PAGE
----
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Corporate Integrity Agreements: Holding Boards Accountable

For over a decade, the Department of Health and Human Services Office of Inspector General (OIG) has focused on Board of Directors’ fiduciary and Compliance Program oversight obligations. Now, Corporate Integrity Agreements (CIAs) also mandate that Boards follow the principles set forth in guidance documents from the OIG and the American Health Lawyers Association (AHLA). The most recent, entitled “Practical Guidance for Health Care Governing Boards on Compliance Oversight,” was published earlier this year. Other similar publications emphasize the need for Boards to be fully engaged in their oversight responsibility. They also provide guidance on determining the adequacy and effectiveness of the organization’s Compliance Program, evaluating the performance of those who develop and execute that program, and making compliance a responsibility for all levels of management. Reviewing these OIG documents is well worth the time and effort since they telegraph expectations.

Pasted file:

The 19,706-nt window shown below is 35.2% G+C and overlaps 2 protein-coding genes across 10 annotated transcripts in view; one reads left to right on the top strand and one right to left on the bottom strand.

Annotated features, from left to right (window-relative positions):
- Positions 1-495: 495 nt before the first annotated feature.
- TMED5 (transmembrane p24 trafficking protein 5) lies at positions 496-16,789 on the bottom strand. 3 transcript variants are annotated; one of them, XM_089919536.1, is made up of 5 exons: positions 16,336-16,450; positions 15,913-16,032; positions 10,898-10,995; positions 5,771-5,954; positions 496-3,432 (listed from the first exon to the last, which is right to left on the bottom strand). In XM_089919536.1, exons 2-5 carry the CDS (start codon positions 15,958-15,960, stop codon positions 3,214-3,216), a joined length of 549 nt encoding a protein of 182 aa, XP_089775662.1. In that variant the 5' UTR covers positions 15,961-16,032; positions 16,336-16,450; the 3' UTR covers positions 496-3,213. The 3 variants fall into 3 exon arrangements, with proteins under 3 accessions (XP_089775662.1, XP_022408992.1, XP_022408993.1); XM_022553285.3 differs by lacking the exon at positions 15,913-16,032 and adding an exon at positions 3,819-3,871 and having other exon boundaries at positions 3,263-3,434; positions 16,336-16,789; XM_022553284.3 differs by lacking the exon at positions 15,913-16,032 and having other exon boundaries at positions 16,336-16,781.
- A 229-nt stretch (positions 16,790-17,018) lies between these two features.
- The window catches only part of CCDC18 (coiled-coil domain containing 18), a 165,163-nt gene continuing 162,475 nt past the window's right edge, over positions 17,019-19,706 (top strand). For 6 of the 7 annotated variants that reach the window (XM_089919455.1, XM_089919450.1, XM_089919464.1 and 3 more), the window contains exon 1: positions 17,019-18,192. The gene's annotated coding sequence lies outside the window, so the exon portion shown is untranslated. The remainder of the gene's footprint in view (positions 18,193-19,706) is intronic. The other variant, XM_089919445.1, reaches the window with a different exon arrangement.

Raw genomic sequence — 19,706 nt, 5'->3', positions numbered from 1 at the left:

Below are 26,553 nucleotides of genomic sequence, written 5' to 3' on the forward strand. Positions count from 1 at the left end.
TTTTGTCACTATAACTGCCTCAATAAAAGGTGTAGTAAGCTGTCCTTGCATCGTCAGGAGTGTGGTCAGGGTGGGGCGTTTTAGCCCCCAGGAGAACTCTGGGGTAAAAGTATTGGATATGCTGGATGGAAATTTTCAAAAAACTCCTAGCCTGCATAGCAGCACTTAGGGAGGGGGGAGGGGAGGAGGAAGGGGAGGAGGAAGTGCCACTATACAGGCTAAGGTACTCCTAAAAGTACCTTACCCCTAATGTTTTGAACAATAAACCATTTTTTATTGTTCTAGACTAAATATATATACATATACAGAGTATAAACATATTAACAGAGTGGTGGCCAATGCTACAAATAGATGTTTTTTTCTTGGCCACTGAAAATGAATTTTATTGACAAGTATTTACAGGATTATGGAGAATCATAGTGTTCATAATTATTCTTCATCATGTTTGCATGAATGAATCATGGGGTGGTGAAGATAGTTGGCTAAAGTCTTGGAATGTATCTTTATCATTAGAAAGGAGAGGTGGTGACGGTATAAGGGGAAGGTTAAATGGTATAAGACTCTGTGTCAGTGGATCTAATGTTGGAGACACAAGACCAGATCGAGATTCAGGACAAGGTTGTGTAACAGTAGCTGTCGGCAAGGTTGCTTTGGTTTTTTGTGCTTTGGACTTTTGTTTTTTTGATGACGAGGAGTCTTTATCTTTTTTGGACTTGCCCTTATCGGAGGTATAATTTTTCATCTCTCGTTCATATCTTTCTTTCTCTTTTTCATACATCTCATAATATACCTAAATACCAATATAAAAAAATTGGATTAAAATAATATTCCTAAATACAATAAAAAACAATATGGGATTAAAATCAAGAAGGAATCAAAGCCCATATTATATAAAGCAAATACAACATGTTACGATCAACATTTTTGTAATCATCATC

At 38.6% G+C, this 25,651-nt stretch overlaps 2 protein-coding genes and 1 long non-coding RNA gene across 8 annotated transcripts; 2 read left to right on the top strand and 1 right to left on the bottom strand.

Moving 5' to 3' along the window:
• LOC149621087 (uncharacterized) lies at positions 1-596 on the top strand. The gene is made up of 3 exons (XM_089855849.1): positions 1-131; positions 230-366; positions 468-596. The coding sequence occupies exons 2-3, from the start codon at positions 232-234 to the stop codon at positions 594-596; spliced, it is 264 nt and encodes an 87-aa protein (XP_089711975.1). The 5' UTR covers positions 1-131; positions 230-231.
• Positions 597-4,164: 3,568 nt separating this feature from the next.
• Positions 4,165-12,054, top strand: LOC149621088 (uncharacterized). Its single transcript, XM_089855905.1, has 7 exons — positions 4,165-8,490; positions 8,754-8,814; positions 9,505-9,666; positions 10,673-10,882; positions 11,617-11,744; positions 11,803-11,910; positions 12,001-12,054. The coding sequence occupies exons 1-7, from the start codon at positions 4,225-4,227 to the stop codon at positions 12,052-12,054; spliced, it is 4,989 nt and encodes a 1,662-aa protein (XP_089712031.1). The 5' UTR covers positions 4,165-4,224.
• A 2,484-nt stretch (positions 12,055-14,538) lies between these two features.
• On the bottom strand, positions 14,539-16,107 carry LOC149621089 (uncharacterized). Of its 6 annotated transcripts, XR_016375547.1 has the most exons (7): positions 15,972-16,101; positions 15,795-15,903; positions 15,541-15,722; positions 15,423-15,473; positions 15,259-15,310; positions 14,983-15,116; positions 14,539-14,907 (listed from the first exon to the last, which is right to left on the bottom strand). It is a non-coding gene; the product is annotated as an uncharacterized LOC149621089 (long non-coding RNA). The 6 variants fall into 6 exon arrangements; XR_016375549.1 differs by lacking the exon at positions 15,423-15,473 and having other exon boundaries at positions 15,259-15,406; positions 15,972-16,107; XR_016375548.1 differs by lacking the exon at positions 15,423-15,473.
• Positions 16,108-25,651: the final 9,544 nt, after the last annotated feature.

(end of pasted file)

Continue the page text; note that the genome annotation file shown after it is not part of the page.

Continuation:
The OIG guides address: (1) the roles of and relationships between the organization’s audit, compliance, and legal departments; (2) the mechanisms and processes for issue-reporting within an organization; (3) approaches to identifying regulatory risks; (4) methods of encouraging enterprise-wide accountability for achieving compliance goals and objectives; and (5) the importance of including a professional with health care compliance expertise on the Board. The guides also call for engaging experienced compliance consultants to provide independent feedback on program effectiveness. Such feedback includes identifying risk areas, providing insight into best practices in governance, and advising on other substantive or investigative matters.

Tom Herrmann, JD, is a former Appellate Judge on the Medicare Appeals Board with many years of experience in evaluating Compliance Program effectiveness. He noted, “In my decades-long experience working in the Office of Counsel to the IG, I see what is happening with Boards as part of an evolutionary process. Going back nearly twenty years, the OIG has made clear in voluntary compliance guidance that it believes an effective Compliance Program begins at the top—that is, at the Board level. The OIG has found that most organizations that run afoul of Federal laws and regulations had lax management and Board oversight. As a result, it is logical for the OIG to put more teeth into ensuring proper oversight.”

Board Obligations Under CIAs